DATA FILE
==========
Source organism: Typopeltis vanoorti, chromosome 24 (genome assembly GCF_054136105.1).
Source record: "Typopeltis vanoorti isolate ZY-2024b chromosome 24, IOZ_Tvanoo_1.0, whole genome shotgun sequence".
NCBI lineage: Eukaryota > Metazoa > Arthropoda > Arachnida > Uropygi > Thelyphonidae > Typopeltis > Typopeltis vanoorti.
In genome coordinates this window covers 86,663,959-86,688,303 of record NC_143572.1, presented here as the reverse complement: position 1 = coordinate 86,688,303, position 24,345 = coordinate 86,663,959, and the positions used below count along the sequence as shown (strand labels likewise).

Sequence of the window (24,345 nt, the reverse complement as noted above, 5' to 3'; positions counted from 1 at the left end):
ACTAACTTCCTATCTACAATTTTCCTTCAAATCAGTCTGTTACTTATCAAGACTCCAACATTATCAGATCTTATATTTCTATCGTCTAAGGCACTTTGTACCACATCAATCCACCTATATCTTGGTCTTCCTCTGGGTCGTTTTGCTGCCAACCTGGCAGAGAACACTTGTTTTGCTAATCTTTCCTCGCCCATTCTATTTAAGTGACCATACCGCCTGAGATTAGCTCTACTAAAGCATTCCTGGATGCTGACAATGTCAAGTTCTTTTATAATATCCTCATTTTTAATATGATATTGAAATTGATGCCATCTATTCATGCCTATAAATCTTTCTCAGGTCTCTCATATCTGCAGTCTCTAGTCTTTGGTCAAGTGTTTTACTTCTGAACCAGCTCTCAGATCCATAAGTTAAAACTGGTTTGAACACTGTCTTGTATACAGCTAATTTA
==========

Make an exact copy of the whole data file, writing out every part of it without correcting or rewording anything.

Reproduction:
Source organism: Typopeltis vanoorti, chromosome 24 (genome assembly GCF_054136105.1).
Source record: "Typopeltis vanoorti isolate ZY-2024b chromosome 24, IOZ_Tvanoo_1.0, whole genome shotgun sequence".
NCBI lineage: Eukaryota > Metazoa > Arthropoda > Arachnida > Uropygi > Thelyphonidae > Typopeltis > Typopeltis vanoorti.
In genome coordinates this window covers 86,663,959-86,688,303 of record NC_143572.1, presented here as the reverse complement: position 1 = coordinate 86,688,303, position 24,345 = coordinate 86,663,959, and the positions used below count along the sequence as shown (strand labels likewise).

Sequence of the window (24,345 nt, the reverse complement as noted above, 5' to 3'; positions counted from 1 at the left end):
ACTAACTTCCTATCTACAATTTTCCTTCAAATCAGTCTGTTACTTATCAAGACTCCAACATTATCAGATCTTATATTTCTATCGTCTAAGGCACTTTGTACCACATCAATCCACCTATATCTTGGTCTTCCTCTGGGTCGTTTTGCTGCCAACCTGGCAGAGAACACTTGTTTTGCTAATCTTTCCTCGCCCATTCTATTTAAGTGACCATACCGCCTGAGATTAGCTCTACTAAAGCATTCCTGGATGCTGACAATGTCAAGTTCTTTTATAATATCCTCATTTTTAATATGATATTGAAATTGATGCCATCTATTCATGCCTATAAATCTTTCTCAGGTCTCTCATATCTGCAGTCTCTAGTCTTTGGTCAAGTGTTTTACTTCTGAACCAGCTCTCAGATCCATAAGTTAAAACTGGTTTGAACACTGTCTTGTATACAGCTAATTTA